3.09.2010

TUESDAY, March 9, 2010 — Mangesh Sakharam Ghogre


Theme: Eating breakfast makes you fat(?) — The first three theme answers are types of spreads you would put on food. The last theme answer is a spread that might be the result of too much of the other spreads.

Theme answers:
  • 17A: Sweet toast topper (STRAWBERRY JELLY).
  • 29A: Fruity bread topper (APPLE BUTTER).
  • 50A: "Schmeared" bagel topper (CREAM CHEESE).
  • 65A: Waist woe (caused, perhaps, by overindulgence in 17-, 29- and 50-Across) (MIDDLE-AGE SPREAD).
Odd theme. After the first two theme answers, I thought it was going to be something about fruit, but the third one blew that. So these are three random things you can eat that might cause you to gain weight. And the operative word there is random. I mean, technically, sure: too much strawberry jelly and you might gain a pound or two. But when I think of gaining weight, I think more along the lines of, I don't know, cookies. Ice cream. Desserts. That sort of thing. Strawberry jelly, apple butter, and cream cheese seem sort of benign in comparison, don't you think?

More:
  • 14A: "Well done!" ("BRAVO!"). Very exclamatory puzzle today. See also 9D: "Whoopee!" ("YAY!").
  • 15A: Early Yucatán dweller (MAYA). Also a little Native vibe going. See also 6A: Nebraska tribe (OTOE). Earlier today I read a heartbreaking article about the conditions on Indian reservations in the United States. How much composure do you imagine must be required for the Indians not go completely apesh*t when they hear the Tea Partiers proclaiming unironically that they "want their country back."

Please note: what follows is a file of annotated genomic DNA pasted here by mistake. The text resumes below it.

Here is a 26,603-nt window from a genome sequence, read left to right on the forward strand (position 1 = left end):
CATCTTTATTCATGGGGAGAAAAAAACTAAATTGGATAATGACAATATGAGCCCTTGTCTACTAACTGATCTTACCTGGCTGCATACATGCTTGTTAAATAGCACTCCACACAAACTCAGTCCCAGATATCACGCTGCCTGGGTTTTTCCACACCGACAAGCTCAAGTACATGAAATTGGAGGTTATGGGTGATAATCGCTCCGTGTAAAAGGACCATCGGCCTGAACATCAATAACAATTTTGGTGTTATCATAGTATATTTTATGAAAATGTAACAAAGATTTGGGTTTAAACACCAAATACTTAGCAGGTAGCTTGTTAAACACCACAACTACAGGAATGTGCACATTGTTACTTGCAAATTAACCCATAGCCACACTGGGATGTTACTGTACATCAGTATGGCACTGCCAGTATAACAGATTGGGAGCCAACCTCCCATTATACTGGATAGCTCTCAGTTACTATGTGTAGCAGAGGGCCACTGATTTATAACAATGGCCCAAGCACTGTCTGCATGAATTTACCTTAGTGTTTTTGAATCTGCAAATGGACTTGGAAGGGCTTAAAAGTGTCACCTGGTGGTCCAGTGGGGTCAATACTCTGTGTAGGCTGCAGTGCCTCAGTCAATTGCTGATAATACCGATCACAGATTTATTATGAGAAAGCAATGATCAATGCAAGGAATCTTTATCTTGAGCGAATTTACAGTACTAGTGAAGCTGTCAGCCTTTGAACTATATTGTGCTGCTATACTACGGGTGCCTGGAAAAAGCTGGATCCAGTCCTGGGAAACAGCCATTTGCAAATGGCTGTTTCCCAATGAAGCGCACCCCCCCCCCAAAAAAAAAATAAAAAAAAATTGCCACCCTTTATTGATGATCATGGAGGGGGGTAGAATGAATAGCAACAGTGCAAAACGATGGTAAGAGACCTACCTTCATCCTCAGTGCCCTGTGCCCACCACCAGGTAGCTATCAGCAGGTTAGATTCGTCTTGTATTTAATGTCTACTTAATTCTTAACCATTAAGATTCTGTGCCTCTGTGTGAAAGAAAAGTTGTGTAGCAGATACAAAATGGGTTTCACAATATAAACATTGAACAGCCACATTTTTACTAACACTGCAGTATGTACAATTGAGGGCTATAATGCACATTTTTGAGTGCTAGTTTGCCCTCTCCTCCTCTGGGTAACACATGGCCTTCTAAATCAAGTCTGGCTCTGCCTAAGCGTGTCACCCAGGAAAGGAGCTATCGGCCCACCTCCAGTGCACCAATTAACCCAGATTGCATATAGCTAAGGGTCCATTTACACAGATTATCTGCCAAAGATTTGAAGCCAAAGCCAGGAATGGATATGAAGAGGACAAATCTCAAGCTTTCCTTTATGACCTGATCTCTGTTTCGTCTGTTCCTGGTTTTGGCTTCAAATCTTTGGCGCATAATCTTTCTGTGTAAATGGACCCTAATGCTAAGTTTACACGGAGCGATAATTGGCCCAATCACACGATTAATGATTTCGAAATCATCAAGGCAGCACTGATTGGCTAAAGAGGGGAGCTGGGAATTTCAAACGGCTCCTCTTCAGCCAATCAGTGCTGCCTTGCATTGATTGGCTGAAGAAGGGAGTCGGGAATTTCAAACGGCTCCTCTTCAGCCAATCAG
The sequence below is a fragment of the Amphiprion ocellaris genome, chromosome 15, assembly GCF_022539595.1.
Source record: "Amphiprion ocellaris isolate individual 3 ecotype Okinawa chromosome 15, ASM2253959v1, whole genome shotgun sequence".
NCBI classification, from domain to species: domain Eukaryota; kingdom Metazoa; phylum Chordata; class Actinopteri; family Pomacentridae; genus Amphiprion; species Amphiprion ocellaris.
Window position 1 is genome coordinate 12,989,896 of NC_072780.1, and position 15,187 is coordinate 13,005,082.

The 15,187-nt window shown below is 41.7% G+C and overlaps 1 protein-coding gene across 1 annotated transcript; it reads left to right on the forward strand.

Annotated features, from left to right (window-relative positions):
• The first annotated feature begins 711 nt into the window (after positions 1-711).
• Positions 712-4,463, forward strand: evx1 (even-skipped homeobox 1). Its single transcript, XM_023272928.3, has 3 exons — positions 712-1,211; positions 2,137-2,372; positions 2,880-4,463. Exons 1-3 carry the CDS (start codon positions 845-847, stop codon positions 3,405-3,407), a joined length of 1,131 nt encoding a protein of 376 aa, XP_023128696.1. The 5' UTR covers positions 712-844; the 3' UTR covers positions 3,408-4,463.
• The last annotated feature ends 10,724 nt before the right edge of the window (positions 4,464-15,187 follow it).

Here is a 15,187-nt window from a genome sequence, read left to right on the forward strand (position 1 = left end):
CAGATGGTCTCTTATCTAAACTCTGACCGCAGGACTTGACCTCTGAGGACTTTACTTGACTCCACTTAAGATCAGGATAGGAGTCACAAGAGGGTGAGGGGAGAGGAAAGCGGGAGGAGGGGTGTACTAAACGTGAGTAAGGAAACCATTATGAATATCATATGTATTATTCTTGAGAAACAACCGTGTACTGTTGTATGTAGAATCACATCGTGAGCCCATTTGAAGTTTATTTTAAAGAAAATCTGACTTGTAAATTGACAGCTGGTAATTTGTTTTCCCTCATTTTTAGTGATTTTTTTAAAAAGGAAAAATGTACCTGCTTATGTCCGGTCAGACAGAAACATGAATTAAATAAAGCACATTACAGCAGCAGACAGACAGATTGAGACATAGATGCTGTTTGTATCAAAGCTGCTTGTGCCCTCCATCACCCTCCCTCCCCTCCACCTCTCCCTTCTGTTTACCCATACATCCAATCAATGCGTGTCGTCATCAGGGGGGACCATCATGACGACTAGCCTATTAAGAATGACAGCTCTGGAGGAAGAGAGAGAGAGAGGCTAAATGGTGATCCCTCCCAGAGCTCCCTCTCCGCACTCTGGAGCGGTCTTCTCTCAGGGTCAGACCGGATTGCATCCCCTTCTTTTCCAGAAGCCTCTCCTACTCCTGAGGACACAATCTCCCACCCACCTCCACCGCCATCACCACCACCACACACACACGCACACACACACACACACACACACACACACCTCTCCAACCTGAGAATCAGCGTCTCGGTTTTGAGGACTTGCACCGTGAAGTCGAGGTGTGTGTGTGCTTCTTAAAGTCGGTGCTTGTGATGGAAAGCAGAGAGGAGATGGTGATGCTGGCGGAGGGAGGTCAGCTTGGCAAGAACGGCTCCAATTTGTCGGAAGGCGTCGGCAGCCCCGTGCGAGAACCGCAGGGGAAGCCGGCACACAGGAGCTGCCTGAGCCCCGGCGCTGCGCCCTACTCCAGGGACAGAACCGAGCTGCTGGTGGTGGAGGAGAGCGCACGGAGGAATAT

• 49A: Quilting party (BEE). Anybody ever been to one of these. It sounds kind of fun. Except for the sewing part.
  • 54A: Terse order to a chauffeur (HOME). Do you think people really talk that way to their chauffeurs? I don't believe I've ever met anyone with a chauffeur.
  • 2D: Greek city on its own gulf (ARTA). This was my WTF answer of the day. The Cruciverb.com data base only has this answer listed four times (never in the L.A. Times; twice in CrossSynergy puzzles in 2006; twice in late-week New York Times puzzles in 1997 and 1998). With those great letters, I think we'd see it more often if it was even a mediocre entry.
  • 10D: Direct, as a confrontation (TOE-TO-TOE). Raise your hand if you read direct as a verb.
  • 26D: "Washboard" muscles (ABS). Now that's just mean in a puzzle about middle-age spread.
  • 45D: Cable sta. for old films (TCM). I never get this one. But I just now looked it up and finally figured out why. I get TCM (Turner Classic Movies) confused with AMC (American Movie Classics). I thought it was just that I was an idiot, but now I think it's understandable. Speaking of Turner Classics ....